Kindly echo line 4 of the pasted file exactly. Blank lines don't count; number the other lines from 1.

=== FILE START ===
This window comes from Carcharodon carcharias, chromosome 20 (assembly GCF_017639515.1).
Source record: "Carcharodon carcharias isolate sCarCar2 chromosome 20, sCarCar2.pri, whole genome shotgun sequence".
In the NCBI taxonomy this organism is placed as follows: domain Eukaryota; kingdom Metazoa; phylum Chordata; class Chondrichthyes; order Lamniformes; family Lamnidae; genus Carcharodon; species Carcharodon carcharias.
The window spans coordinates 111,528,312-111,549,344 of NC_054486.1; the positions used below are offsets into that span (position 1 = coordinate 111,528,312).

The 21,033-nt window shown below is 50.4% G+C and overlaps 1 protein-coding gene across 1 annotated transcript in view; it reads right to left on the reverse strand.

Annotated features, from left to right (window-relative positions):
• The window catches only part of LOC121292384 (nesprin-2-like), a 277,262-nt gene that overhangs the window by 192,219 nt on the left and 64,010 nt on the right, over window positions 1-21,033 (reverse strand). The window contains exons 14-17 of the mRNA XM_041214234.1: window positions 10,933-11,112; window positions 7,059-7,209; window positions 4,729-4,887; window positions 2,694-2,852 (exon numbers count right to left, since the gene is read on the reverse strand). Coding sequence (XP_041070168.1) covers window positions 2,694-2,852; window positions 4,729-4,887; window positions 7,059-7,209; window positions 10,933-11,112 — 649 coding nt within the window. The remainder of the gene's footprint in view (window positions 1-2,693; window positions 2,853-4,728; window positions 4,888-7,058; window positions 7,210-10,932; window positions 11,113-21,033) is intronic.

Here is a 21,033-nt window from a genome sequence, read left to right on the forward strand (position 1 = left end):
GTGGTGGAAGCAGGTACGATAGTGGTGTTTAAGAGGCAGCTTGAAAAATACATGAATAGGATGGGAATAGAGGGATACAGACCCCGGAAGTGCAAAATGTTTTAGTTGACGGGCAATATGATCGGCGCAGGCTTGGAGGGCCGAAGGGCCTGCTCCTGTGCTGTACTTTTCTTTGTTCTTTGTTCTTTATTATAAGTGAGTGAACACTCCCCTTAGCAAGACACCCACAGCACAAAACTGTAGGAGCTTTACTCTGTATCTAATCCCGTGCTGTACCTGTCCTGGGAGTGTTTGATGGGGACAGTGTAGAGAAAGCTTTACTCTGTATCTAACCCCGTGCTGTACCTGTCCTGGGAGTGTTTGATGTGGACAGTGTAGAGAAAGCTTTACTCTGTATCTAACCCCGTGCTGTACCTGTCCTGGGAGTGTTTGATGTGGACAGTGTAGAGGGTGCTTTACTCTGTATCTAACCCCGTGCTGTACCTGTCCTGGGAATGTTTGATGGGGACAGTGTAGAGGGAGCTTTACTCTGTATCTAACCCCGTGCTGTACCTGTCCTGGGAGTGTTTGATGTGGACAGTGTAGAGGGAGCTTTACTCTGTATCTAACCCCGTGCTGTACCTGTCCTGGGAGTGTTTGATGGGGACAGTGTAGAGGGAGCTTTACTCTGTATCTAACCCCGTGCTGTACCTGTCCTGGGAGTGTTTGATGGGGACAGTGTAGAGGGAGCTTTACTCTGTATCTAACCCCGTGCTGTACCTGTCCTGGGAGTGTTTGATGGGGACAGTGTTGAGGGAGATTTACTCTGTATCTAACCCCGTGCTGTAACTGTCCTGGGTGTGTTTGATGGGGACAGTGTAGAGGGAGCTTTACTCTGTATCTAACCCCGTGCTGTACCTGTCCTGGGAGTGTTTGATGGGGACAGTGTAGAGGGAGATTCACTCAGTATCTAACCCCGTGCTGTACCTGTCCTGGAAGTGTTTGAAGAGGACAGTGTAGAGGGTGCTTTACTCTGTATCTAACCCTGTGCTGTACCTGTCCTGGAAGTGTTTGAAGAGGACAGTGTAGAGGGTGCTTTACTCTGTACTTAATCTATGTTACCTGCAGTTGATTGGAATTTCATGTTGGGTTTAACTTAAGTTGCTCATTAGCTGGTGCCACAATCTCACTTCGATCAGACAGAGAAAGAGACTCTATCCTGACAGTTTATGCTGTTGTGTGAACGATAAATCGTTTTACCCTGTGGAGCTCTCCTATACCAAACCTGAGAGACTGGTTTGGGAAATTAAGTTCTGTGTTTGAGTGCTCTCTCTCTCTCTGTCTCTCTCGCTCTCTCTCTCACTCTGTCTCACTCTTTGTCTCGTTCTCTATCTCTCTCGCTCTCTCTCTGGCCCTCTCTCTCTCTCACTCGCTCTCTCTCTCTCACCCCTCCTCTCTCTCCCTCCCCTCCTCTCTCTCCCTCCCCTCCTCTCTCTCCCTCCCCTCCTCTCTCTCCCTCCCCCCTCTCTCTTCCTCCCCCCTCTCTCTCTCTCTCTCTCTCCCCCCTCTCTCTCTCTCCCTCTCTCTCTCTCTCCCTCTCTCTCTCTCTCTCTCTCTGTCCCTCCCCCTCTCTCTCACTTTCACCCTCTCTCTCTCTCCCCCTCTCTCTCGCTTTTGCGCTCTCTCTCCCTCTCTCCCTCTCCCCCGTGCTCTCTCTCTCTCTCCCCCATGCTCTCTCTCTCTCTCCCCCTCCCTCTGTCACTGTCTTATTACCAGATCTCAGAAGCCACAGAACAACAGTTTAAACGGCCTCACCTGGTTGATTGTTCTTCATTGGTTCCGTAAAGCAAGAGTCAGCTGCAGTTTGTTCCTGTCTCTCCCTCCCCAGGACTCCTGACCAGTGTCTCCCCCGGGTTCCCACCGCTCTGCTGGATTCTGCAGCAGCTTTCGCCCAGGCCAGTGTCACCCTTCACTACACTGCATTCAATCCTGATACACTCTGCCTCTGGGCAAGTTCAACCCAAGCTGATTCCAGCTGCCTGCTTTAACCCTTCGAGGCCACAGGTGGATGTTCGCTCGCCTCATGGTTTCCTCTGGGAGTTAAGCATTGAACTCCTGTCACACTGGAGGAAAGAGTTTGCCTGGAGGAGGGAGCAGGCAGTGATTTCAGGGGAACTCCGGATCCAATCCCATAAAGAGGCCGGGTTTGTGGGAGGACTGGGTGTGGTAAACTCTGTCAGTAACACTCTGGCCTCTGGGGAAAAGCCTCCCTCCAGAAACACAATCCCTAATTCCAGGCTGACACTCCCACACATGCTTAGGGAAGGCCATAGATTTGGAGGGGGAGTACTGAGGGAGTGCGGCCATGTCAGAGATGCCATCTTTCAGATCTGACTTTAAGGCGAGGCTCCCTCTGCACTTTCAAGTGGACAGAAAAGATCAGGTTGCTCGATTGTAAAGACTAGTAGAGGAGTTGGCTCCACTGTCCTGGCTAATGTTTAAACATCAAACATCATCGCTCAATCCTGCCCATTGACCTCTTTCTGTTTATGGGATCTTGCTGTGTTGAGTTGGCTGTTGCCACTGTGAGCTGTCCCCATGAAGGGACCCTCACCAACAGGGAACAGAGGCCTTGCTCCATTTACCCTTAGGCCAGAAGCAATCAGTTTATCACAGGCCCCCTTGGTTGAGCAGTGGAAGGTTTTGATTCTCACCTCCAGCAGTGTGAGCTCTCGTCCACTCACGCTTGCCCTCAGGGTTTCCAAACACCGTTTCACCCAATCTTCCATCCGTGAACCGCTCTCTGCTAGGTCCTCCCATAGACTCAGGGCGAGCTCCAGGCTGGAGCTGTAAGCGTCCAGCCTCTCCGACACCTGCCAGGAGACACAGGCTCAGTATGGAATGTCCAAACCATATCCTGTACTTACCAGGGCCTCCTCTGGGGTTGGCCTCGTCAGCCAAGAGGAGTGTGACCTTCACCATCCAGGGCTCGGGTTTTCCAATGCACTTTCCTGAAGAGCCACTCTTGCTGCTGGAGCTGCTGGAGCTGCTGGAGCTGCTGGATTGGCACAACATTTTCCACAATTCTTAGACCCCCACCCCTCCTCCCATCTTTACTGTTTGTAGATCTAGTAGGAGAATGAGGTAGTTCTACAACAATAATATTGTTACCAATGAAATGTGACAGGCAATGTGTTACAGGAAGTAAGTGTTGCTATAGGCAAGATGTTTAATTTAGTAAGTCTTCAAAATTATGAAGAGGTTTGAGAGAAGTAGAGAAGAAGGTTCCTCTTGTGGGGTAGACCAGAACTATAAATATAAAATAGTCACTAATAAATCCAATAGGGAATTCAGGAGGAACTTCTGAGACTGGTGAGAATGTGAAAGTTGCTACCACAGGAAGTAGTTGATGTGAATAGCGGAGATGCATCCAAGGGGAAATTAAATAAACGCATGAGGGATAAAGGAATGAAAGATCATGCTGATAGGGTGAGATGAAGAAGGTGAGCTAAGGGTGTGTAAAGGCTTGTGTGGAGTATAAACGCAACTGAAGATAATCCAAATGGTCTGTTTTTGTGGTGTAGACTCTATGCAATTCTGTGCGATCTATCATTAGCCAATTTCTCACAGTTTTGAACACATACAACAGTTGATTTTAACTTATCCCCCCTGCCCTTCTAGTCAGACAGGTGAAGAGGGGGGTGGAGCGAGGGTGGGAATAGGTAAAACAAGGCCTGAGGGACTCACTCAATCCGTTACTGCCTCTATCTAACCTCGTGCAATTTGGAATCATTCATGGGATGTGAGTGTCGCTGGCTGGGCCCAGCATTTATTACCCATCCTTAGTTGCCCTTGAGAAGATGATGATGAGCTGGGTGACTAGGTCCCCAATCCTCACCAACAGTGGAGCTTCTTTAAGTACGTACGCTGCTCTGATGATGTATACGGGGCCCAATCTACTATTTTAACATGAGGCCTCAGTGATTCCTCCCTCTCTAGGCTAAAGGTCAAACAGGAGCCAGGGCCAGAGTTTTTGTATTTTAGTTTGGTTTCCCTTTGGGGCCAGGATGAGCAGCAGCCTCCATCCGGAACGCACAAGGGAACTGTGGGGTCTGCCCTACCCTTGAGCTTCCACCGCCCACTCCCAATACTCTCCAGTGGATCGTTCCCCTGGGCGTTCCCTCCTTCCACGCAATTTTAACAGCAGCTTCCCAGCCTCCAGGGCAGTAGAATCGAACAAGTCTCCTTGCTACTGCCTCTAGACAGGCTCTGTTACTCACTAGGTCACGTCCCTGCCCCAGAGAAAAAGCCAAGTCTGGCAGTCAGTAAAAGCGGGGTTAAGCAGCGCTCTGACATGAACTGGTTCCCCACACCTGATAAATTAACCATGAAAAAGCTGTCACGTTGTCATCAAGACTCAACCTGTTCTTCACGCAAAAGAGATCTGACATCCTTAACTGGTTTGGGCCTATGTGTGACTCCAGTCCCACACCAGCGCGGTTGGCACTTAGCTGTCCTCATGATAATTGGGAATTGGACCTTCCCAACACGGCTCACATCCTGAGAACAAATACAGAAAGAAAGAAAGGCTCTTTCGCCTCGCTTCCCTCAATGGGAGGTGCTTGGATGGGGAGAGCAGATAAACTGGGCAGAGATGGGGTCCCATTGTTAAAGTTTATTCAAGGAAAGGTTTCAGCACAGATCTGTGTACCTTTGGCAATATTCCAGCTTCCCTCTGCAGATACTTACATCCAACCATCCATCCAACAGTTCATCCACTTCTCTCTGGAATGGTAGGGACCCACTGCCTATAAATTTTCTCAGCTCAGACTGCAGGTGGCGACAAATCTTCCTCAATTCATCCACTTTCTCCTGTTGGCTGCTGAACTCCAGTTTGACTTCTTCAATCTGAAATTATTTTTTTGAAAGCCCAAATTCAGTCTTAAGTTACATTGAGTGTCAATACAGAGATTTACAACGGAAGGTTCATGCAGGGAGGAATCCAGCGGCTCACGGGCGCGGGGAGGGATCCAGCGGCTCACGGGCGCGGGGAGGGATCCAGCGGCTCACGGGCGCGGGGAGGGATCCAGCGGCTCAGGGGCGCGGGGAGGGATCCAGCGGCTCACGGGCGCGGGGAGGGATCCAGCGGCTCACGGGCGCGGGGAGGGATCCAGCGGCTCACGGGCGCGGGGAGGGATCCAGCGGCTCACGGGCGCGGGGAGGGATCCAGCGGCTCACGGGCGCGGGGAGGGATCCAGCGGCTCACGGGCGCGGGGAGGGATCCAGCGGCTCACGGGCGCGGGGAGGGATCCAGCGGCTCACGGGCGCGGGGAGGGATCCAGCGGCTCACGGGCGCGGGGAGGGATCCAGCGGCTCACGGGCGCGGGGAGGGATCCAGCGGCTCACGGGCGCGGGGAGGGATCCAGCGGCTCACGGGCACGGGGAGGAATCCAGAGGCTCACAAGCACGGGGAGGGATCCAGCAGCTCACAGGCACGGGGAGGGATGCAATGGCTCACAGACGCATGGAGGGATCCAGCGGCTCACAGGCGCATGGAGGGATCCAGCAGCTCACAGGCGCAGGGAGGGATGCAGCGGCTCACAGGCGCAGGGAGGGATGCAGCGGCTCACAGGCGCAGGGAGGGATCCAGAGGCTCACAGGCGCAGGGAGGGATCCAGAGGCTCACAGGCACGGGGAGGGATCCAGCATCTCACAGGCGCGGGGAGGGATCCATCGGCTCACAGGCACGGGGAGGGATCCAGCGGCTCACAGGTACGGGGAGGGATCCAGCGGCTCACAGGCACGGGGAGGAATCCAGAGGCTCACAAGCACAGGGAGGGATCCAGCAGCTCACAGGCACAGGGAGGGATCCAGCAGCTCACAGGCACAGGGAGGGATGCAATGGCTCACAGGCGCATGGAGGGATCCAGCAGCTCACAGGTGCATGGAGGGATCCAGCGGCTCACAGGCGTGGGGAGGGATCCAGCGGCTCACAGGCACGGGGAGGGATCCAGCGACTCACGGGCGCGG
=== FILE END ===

The window spans coordinates 111,528,312-111,549,344 of NC_054486.1; the positions used below are offsets into that span (position 1 = coordinate 111,528,312).